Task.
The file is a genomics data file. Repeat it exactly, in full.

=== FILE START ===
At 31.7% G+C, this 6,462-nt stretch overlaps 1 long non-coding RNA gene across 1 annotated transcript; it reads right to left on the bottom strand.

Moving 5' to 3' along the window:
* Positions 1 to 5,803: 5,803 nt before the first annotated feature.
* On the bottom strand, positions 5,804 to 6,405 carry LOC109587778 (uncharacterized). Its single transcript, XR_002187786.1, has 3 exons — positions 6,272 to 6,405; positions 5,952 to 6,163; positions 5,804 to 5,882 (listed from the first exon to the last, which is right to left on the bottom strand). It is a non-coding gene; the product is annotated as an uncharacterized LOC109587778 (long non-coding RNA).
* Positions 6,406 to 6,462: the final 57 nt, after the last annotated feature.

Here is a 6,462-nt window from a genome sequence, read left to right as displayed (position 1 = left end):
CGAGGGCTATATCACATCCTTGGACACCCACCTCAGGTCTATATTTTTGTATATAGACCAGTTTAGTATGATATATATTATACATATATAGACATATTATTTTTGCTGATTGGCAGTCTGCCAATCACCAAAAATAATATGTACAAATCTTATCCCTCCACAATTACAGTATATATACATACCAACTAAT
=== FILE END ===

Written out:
At 31.7% G+C, this 6,462-nt stretch overlaps 1 long non-coding RNA gene across 1 annotated transcript; it reads right to left on the bottom strand.

Moving 5' to 3' along the window:
* Positions 1 to 5,803: 5,803 nt before the first annotated feature.
* On the bottom strand, positions 5,804 to 6,405 carry LOC109587778 (uncharacterized). Its single transcript, XR_002187786.1, has 3 exons — positions 6,272 to 6,405; positions 5,952 to 6,163; positions 5,804 to 5,882 (listed from the first exon to the last, which is right to left on the bottom strand). It is a non-coding gene; the product is annotated as an uncharacterized LOC109587778 (long non-coding RNA).
* Positions 6,406 to 6,462: the final 57 nt, after the last annotated feature.

Here is a 6,462-nt window from a genome sequence, read left to right as displayed (position 1 = left end):
CGAGGGCTATATCACATCCTTGGACACCCACCTCAGGTCTATATTTTTGTATATAGACCAGTTTAGTATGATATATATTATACATATATAGACATATTATTTTTGCTGATTGGCAGTCTGCCAATCACCAAAAATAATATGTACAAATCTTATCCCTCCACAATTACAGTATATATACATACCAACTAAT